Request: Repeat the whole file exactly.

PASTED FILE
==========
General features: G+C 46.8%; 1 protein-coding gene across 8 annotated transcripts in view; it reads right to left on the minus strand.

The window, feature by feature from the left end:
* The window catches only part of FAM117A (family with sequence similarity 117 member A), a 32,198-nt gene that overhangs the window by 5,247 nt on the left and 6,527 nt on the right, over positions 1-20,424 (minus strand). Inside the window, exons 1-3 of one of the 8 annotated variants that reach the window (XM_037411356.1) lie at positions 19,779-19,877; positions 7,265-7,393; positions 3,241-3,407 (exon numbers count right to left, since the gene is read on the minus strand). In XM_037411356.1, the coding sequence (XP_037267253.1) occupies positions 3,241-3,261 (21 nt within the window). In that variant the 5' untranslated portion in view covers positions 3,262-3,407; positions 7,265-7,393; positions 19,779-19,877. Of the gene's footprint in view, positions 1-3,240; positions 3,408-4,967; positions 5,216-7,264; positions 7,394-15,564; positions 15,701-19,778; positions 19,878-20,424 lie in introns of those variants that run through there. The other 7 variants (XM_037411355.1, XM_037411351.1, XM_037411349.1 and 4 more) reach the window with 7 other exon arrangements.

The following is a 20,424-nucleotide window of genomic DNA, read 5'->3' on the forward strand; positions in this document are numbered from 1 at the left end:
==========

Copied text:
General features: G+C 46.8%; 1 protein-coding gene across 8 annotated transcripts in view; it reads right to left on the minus strand.

The window, feature by feature from the left end:
* The window catches only part of FAM117A (family with sequence similarity 117 member A), a 32,198-nt gene that overhangs the window by 5,247 nt on the left and 6,527 nt on the right, over positions 1-20,424 (minus strand). Inside the window, exons 1-3 of one of the 8 annotated variants that reach the window (XM_037411356.1) lie at positions 19,779-19,877; positions 7,265-7,393; positions 3,241-3,407 (exon numbers count right to left, since the gene is read on the minus strand). In XM_037411356.1, the coding sequence (XP_037267253.1) occupies positions 3,241-3,261 (21 nt within the window). In that variant the 5' untranslated portion in view covers positions 3,262-3,407; positions 7,265-7,393; positions 19,779-19,877. Of the gene's footprint in view, positions 1-3,240; positions 3,408-4,967; positions 5,216-7,264; positions 7,394-15,564; positions 15,701-19,778; positions 19,878-20,424 lie in introns of those variants that run through there. The other 7 variants (XM_037411355.1, XM_037411351.1, XM_037411349.1 and 4 more) reach the window with 7 other exon arrangements.

The following is a 20,424-nucleotide window of genomic DNA, read 5'->3' on the forward strand; positions in this document are numbered from 1 at the left end: